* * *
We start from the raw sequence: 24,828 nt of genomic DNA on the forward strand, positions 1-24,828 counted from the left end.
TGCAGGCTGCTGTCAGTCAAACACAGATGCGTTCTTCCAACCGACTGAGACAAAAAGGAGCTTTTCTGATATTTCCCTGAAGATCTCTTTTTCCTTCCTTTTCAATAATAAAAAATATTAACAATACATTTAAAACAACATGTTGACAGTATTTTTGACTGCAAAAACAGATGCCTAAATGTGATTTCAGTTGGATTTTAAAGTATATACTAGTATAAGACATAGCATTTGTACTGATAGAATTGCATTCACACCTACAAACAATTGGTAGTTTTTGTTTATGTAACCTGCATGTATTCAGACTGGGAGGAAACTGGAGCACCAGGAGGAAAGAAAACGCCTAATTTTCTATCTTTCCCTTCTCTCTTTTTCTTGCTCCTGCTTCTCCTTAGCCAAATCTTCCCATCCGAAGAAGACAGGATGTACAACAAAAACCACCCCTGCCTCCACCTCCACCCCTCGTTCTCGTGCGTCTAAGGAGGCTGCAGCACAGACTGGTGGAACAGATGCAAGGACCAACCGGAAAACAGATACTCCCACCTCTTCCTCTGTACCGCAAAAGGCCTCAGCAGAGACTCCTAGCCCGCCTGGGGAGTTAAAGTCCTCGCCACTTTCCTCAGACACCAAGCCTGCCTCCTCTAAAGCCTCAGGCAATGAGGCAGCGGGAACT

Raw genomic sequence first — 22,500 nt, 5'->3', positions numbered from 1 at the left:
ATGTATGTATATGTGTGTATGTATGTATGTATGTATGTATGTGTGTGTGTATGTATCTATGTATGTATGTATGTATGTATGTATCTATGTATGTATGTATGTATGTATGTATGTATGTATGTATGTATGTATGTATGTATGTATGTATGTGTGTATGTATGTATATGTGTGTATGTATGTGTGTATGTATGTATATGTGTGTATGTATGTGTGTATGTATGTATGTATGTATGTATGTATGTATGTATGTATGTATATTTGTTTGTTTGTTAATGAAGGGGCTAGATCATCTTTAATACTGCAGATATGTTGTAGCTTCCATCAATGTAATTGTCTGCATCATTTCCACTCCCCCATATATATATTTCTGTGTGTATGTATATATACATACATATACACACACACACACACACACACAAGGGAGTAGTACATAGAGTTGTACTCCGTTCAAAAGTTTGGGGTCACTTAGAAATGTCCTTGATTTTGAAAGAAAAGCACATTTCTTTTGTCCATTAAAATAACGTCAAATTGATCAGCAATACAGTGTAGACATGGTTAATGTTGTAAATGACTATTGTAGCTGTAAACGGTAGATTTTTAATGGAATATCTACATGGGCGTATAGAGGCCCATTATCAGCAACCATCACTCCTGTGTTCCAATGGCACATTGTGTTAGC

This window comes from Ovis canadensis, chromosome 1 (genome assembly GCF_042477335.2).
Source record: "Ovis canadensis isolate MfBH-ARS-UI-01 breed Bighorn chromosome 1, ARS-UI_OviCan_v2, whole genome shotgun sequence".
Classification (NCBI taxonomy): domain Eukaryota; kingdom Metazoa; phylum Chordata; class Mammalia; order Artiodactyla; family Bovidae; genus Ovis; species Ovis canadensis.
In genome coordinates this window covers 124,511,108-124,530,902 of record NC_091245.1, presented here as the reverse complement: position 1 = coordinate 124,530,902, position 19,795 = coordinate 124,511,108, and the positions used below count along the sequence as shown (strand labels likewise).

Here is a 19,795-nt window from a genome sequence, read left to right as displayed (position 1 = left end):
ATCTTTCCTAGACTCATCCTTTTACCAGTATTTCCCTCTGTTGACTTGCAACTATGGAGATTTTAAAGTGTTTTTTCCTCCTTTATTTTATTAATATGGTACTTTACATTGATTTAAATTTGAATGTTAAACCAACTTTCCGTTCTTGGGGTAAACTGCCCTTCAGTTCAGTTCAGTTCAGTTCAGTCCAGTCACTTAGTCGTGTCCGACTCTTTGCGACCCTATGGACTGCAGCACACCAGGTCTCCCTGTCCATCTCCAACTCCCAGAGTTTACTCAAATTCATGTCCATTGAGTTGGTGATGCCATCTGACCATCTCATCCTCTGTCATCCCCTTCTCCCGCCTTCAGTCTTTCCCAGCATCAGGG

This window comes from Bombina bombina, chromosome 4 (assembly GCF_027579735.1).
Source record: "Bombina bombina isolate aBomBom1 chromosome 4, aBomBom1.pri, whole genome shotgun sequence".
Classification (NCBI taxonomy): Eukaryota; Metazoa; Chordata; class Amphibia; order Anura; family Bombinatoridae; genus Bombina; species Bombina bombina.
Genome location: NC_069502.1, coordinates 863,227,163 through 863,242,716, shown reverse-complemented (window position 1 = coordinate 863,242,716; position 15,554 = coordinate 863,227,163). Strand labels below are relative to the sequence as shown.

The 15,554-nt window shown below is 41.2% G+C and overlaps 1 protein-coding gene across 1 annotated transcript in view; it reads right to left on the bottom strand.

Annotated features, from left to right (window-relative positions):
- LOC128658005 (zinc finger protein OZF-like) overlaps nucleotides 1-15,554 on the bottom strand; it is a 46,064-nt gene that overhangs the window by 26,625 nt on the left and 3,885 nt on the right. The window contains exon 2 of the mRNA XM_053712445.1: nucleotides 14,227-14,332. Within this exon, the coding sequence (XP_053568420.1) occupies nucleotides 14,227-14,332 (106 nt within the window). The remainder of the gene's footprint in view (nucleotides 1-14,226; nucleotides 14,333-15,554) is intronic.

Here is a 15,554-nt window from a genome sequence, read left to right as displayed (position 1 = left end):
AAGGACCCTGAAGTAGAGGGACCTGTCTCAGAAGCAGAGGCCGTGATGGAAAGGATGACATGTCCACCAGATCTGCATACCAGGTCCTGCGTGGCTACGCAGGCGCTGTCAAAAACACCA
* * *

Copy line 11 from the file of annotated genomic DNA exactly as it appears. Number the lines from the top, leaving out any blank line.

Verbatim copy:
This window comes from Bombina bombina, chromosome 4 (assembly GCF_027579735.1).